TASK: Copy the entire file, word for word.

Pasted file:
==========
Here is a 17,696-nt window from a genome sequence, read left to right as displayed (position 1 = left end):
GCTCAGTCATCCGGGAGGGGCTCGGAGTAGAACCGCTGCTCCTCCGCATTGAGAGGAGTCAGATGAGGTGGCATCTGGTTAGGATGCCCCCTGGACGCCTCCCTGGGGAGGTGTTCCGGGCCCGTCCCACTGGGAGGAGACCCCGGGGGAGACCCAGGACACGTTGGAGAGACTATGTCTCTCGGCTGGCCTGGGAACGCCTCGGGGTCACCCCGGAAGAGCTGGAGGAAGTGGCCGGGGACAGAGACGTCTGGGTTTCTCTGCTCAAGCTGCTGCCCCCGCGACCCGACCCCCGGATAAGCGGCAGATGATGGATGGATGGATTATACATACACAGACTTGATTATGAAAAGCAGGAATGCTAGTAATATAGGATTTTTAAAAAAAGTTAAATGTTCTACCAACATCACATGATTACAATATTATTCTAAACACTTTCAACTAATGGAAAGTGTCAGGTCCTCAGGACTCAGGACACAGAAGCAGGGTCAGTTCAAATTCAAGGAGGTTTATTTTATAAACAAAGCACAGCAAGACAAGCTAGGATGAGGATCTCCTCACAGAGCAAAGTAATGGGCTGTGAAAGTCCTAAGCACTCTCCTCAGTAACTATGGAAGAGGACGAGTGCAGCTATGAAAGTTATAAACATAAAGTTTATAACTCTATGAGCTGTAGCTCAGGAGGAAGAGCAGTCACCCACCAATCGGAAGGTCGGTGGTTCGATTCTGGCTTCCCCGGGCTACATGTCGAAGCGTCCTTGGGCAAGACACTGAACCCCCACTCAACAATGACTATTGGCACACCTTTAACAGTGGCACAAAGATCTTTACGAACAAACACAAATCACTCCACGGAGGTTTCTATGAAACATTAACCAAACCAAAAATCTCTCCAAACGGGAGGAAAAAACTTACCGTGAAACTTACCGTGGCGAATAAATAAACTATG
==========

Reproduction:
Here is a 17,696-nt window from a genome sequence, read left to right as displayed (position 1 = left end):
GCTCAGTCATCCGGGAGGGGCTCGGAGTAGAACCGCTGCTCCTCCGCATTGAGAGGAGTCAGATGAGGTGGCATCTGGTTAGGATGCCCCCTGGACGCCTCCCTGGGGAGGTGTTCCGGGCCCGTCCCACTGGGAGGAGACCCCGGGGGAGACCCAGGACACGTTGGAGAGACTATGTCTCTCGGCTGGCCTGGGAACGCCTCGGGGTCACCCCGGAAGAGCTGGAGGAAGTGGCCGGGGACAGAGACGTCTGGGTTTCTCTGCTCAAGCTGCTGCCCCCGCGACCCGACCCCCGGATAAGCGGCAGATGATGGATGGATGGATTATACATACACAGACTTGATTATGAAAAGCAGGAATGCTAGTAATATAGGATTTTTAAAAAAAGTTAAATGTTCTACCAACATCACATGATTACAATATTATTCTAAACACTTTCAACTAATGGAAAGTGTCAGGTCCTCAGGACTCAGGACACAGAAGCAGGGTCAGTTCAAATTCAAGGAGGTTTATTTTATAAACAAAGCACAGCAAGACAAGCTAGGATGAGGATCTCCTCACAGAGCAAAGTAATGGGCTGTGAAAGTCCTAAGCACTCTCCTCAGTAACTATGGAAGAGGACGAGTGCAGCTATGAAAGTTATAAACATAAAGTTTATAACTCTATGAGCTGTAGCTCAGGAGGAAGAGCAGTCACCCACCAATCGGAAGGTCGGTGGTTCGATTCTGGCTTCCCCGGGCTACATGTCGAAGCGTCCTTGGGCAAGACACTGAACCCCCACTCAACAATGACTATTGGCACACCTTTAACAGTGGCACAAAGATCTTTACGAACAAACACAAATCACTCCACGGAGGTTTCTATGAAACATTAACCAAACCAAAAATCTCTCCAAACGGGAGGAAAAAACTTACCGTGAAACTTACCGTGGCGAATAAATAAACTATG